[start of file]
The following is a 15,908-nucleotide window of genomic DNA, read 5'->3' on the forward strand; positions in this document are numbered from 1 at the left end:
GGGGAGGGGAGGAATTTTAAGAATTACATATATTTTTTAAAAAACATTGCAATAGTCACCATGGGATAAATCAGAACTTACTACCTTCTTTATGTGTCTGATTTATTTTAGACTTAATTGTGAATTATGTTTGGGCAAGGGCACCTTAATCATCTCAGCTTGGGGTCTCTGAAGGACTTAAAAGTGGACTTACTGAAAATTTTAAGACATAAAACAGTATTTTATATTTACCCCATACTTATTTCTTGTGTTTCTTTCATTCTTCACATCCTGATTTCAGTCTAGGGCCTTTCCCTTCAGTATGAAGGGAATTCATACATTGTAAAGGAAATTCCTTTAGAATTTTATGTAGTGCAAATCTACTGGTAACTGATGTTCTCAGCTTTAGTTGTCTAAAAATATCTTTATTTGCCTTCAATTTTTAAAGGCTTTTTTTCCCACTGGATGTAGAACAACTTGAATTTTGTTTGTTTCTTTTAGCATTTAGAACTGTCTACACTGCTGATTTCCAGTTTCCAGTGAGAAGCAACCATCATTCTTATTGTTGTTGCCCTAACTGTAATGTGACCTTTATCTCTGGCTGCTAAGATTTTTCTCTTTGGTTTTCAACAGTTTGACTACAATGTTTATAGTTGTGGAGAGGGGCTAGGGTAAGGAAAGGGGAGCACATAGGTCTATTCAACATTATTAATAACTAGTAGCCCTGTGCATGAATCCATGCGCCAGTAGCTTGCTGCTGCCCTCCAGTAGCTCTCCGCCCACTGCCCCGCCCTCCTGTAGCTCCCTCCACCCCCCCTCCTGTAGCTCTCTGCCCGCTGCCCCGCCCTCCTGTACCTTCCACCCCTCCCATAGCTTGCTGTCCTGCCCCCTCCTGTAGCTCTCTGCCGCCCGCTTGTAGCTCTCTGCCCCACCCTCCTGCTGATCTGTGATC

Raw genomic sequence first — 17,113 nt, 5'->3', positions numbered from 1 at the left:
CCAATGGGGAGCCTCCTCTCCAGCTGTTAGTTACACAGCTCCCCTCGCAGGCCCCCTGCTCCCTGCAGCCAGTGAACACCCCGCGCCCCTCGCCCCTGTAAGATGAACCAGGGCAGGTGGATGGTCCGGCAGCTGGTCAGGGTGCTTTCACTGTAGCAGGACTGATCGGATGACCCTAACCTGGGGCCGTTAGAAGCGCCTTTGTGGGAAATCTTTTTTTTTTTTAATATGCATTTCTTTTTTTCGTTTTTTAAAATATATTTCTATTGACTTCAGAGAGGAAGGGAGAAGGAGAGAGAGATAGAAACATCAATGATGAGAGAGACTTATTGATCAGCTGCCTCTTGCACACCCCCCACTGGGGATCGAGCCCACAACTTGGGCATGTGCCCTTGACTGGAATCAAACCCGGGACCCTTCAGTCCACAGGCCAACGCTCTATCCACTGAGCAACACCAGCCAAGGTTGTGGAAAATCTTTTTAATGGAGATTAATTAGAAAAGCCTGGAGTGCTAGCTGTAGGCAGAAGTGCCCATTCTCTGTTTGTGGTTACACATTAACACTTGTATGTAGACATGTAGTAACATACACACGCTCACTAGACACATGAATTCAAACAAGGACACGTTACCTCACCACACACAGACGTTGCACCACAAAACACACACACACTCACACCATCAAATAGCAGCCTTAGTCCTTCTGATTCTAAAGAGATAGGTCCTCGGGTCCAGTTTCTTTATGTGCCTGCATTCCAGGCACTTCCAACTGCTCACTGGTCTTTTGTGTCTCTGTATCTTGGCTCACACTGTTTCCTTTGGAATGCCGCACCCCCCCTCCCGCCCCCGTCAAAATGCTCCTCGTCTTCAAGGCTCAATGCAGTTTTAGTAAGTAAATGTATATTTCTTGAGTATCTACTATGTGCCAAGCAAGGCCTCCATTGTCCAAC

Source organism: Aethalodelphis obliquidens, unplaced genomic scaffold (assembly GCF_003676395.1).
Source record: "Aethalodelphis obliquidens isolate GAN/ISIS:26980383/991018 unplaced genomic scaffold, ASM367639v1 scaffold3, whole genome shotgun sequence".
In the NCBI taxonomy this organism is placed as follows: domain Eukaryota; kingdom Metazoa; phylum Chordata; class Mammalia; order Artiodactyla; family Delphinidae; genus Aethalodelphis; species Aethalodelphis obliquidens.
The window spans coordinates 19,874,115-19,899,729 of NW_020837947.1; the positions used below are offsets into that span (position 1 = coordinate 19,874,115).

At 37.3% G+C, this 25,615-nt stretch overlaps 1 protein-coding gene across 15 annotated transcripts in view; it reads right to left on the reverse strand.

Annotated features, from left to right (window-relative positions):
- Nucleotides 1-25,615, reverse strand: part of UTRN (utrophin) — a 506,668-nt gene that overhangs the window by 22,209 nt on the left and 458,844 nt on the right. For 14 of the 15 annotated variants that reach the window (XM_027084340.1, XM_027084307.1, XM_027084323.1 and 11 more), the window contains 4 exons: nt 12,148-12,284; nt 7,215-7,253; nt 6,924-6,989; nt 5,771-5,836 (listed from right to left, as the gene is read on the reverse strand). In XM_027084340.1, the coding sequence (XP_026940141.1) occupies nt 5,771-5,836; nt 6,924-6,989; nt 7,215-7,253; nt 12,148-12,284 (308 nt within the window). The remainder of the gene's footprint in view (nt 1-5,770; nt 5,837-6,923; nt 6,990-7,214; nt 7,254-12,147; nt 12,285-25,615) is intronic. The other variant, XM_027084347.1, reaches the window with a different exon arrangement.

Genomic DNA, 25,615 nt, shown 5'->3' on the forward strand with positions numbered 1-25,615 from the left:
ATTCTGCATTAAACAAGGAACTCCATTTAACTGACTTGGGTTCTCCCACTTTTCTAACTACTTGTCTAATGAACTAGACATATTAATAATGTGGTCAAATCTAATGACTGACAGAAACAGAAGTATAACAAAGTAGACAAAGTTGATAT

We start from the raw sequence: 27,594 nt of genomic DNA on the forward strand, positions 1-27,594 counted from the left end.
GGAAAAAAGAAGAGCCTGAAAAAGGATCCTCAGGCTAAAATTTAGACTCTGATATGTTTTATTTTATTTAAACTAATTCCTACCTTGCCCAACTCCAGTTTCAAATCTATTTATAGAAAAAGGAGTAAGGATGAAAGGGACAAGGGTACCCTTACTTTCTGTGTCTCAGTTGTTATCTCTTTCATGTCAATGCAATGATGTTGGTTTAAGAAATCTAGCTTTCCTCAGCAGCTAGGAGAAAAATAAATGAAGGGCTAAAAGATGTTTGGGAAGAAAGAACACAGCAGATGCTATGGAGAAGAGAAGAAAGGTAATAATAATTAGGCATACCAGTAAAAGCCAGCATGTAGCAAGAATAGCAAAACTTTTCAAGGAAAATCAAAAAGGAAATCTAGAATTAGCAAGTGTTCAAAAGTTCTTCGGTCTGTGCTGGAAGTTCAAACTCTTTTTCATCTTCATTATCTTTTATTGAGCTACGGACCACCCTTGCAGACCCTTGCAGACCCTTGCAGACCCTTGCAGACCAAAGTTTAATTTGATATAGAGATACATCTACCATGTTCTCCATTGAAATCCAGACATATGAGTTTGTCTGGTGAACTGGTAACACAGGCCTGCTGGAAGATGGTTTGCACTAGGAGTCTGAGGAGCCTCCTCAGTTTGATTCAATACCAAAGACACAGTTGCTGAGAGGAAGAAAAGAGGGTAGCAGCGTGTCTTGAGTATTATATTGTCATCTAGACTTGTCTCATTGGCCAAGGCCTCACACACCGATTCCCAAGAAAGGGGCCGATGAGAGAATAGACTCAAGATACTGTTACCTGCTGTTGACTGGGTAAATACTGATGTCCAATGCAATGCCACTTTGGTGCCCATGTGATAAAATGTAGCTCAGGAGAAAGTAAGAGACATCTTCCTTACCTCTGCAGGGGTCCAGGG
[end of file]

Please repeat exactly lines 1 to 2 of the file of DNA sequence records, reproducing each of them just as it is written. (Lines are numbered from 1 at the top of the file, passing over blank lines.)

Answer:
The following is a 15,908-nucleotide window of genomic DNA, read 5'->3' on the forward strand; positions in this document are numbered from 1 at the left end:
GGGGAGGGGAGGAATTTTAAGAATTACATATATTTTTTAAAAAACATTGCAATAGTCACCATGGGATAAATCAGAACTTACTACCTTCTTTATGTGTCTGATTTATTTTAGACTTAATTGTGAATTATGTTTGGGCAAGGGCACCTTAATCATCTCAGCTTGGGGTCTCTGAAGGACTTAAAAGTGGACTTACTGAAAATTTTAAGACATAAAACAGTATTTTATATTTACCCCATACTTATTTCTTGTGTTTCTTTCATTCTTCACATCCTGATTTCAGTCTAGGGCCTTTCCCTTCAGTATGAAGGGAATTCATACATTGTAAAGGAAATTCCTTTAGAATTTTATGTAGTGCAAATCTACTGGTAACTGATGTTCTCAGCTTTAGTTGTCTAAAAATATCTTTATTTGCCTTCAATTTTTAAAGGCTTTTTTTCCCACTGGATGTAGAACAACTTGAATTTTGTTTGTTTCTTTTAGCATTTAGAACTGTCTACACTGCTGATTTCCAGTTTCCAGTGAGAAGCAACCATCATTCTTATTGTTGTTGCCCTAACTGTAATGTGACCTTTATCTCTGGCTGCTAAGATTTTTCTCTTTGGTTTTCAACAGTTTGACTACAATGTTTATAGTTGTGGAGAGGGGCTAGGGTAAGGAAAGGGGAGCACATAGGTCTATTCAACATTATTAATAACTAGTAGCCCTGTGCATGAATCCATGCGCCAGTAGCTTGCTGCTGCCCTCCAGTAGCTCTCCGCCCACTGCCCCGCCCTCCTGTAGCTCCCTCCACCCCCCCTCCTGTAGCTCTCTGCCCGCTGCCCCGCCCTCCTGTACCTTCCACCCCTCCCATAGCTTGCTGTCCTGCCCCCTCCTGTAGCTCTCTGCCGCCCGCTTGTAGCTCTCTGCCCCACCCTCCTGCTGATCTGTGATC